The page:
Words + Photos by Antonio. Editing by Antonio & Ducky.

“There’s a lot of shit that doesn’t make me feel anything,” admits Baltimore-based DJ and producer D.K. the Punisher, “but I want to change that.” At only 23-years-old, Baltimore’s D.K. the Punisher has reach several milestones that many music producers could hope to achieve: placements on songs from Justin Bieber, Mac Miller and Dom Kennedy; contributions to great independent projects from TiRon & Ayomari and SiR; and a production deal under the legendary Andre Harris, of Dre & Vidal.

Despite his to success behind the boards, D.K. is hungry to get on stage and play his music in front of eager crowds. As one-half of Big Vibe, along with long-time friend and collaborator Mr. 14th, he wants to unite music lovers of diverse backgrounds under one roof, an integration that he feels is needed, but not yet fully accomplished in parts of Baltimore city.

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D.K. discusses his early success, how he joined with Mr. 14th to create Big Vibe, and how he intends to change the music scene in Baltimore for the better.

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^ D.K. the Punisher’s “Melt” Mix for Electric Llama

Q: Talk a little bit about your start and what you’ve done in your career to get to your current point.

D.K.: I started rapping when I was like eight and I wanted to be a rapper and I started looking for beats when I was around 12. I couldn’t afford to buy any beats, my parents weren’t going to buy beats for me, so somebody me told you could make beats on computers. I just downloaded some programs, started making beats, and kind of fell in love with it.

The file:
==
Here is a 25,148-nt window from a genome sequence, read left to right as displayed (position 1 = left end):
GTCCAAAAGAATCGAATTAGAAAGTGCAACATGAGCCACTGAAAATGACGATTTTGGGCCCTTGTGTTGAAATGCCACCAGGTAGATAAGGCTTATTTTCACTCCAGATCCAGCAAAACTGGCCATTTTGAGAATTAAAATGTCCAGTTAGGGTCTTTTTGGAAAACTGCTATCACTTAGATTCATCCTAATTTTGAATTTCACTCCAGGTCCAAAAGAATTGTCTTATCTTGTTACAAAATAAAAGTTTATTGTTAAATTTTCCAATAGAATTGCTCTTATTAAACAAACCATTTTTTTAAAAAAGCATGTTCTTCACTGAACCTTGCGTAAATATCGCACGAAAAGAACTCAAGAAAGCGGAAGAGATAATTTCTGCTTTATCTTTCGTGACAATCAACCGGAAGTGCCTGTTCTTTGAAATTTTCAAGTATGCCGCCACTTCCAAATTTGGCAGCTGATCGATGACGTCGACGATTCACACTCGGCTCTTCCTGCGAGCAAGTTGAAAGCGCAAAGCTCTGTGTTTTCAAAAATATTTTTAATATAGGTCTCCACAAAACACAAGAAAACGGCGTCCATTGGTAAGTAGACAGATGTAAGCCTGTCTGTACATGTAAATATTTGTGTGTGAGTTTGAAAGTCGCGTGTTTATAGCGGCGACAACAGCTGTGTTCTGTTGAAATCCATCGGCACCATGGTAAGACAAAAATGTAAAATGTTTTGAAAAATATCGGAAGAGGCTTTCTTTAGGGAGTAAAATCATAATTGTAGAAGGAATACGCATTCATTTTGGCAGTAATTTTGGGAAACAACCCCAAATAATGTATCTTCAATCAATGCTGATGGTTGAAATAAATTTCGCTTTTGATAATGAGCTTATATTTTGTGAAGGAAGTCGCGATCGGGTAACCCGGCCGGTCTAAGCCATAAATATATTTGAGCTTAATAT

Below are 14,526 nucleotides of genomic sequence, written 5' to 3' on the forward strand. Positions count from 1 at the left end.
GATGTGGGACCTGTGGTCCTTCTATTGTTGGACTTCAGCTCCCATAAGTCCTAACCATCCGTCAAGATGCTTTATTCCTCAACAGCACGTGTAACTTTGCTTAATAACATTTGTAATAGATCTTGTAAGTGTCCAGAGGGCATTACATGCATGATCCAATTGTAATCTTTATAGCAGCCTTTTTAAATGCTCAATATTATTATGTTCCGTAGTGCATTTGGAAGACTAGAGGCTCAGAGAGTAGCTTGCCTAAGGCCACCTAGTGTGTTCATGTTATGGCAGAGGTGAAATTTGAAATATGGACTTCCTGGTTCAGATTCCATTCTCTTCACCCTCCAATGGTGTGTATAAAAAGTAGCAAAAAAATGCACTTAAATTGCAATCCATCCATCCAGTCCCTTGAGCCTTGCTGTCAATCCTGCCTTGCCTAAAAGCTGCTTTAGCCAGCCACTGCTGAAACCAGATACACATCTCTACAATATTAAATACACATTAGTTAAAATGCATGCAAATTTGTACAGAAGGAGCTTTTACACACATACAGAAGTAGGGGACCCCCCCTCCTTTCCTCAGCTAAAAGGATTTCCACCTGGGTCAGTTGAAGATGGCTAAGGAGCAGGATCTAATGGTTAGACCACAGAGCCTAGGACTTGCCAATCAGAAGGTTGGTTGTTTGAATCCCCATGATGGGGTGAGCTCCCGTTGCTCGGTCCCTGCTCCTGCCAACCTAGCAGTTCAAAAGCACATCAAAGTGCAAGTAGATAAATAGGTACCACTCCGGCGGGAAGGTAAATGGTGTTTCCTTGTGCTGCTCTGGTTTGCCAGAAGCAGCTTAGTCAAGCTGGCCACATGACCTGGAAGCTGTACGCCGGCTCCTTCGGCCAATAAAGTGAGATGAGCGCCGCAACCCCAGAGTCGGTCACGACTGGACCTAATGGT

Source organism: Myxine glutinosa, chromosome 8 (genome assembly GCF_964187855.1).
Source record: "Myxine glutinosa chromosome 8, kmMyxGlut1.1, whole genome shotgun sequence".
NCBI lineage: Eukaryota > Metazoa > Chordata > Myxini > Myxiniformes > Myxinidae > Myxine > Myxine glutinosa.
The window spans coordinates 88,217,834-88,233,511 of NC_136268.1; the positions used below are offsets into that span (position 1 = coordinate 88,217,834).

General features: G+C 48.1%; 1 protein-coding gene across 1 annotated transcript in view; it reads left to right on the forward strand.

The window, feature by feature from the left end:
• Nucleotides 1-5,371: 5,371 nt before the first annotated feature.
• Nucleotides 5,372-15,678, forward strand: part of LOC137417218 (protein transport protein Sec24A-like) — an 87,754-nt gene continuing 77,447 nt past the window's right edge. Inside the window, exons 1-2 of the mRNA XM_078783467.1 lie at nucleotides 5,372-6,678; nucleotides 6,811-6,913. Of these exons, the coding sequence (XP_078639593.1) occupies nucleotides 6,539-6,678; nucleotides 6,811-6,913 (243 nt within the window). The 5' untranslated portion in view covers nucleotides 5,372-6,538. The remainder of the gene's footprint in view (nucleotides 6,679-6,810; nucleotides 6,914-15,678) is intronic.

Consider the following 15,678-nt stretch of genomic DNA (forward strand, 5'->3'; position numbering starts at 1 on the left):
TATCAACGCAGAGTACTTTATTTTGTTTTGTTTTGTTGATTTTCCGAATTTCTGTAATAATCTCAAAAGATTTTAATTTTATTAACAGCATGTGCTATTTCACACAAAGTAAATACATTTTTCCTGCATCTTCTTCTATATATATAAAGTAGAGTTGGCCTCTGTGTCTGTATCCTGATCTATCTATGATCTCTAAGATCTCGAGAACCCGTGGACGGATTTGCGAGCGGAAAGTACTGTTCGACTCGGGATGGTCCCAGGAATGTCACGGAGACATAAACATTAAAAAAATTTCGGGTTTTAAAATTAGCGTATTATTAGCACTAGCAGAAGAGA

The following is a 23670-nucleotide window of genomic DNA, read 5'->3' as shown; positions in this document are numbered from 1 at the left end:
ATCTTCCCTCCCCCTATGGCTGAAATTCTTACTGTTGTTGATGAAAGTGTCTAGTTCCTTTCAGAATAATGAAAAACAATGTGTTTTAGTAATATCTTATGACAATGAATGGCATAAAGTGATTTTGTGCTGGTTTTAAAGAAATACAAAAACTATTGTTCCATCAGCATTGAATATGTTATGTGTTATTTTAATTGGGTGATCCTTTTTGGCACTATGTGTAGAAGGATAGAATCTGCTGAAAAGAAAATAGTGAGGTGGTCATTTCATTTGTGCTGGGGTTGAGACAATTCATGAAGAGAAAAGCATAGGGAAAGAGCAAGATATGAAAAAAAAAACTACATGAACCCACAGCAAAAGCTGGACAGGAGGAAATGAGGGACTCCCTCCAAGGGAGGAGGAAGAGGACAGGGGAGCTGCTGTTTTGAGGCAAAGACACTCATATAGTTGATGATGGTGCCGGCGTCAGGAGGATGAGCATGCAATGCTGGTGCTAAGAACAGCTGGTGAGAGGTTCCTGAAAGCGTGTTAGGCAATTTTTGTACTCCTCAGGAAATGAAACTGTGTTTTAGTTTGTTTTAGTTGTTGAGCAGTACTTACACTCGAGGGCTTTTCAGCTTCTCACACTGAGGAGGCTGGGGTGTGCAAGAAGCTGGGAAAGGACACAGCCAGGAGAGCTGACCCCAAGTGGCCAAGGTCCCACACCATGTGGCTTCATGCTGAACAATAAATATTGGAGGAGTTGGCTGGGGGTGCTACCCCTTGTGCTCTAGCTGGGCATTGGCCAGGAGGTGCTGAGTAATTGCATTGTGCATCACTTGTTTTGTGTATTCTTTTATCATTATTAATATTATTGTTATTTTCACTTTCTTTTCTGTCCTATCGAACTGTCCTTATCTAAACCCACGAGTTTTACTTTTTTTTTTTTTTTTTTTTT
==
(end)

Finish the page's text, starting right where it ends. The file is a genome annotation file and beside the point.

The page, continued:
I was making beats and I was in a rap group with my cousins. That fell off, then I was just making beats, finding people on the Internet. When I was 16, I started working with this guy named Chaundon.

Q: Chaundon from Justus League?

D.K.: Yeah, he found me when I was 16. I did a whole album with him back then. That helped me get a lot of relationships with people like Big Pooh and that whole squad over there and it kind of branched out from there. I was working with this guy CR da Show, he had some buzz singles here, he had some clout here. We did a joint that ended up getting on the radio when I was 17, so that was another thing that helped.

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D.K.: Around that same time, I started working this guy named TiRon, of TiRon and Ayomari and I did their debut group project called “A Sucker for Pumps,” and I did a joint with Dom Kennedy. When I was 18, I started working with OCD: Moosh & Twist, this duo out of Philly. Sticking with them, introduced me to a lot of people. Fast forward to 2012, I ended up flying out to L.A., to meet this producer named Andre Harris. He worked on Musiq Soulchild’s “LOVE,” and Floetry. I flew out there, met him, stayed out there for three weeks just working on joints, and that’s how everything got to this point.

I met my homie SiR – we were in the same songwriting camp. We were just working everyday, writing shit for other people, and we ended up getting such a good chemistry, we said yo, why not just work with each other? His cousin is a singer named Tiffany Gouché and their homie is Iman Omari, a producer out there.

D.K.: The situation with Andre Harris is that I’m signed to him as a producer, we work on records for outside artists, and we try to get them placed. That’s how the Justin Bieber thing came about. I was out there just working on records and his songwriter Pooh Bear — Justin’s main writer who’s responsible for the whole shift of his sound to the R&B side — that’s Dre’s homie, they worked on Confessions together. He came to the house and asked me to play some beats. The beat that ended up being “All That Matters” stuck out to him. Pooh Bear wrote something to it, recorded a demo, and then I heard that demo. A few months went by and I heard that Justin cut it and that was exciting. The song ended up coming out and that was definitely a bar for my career.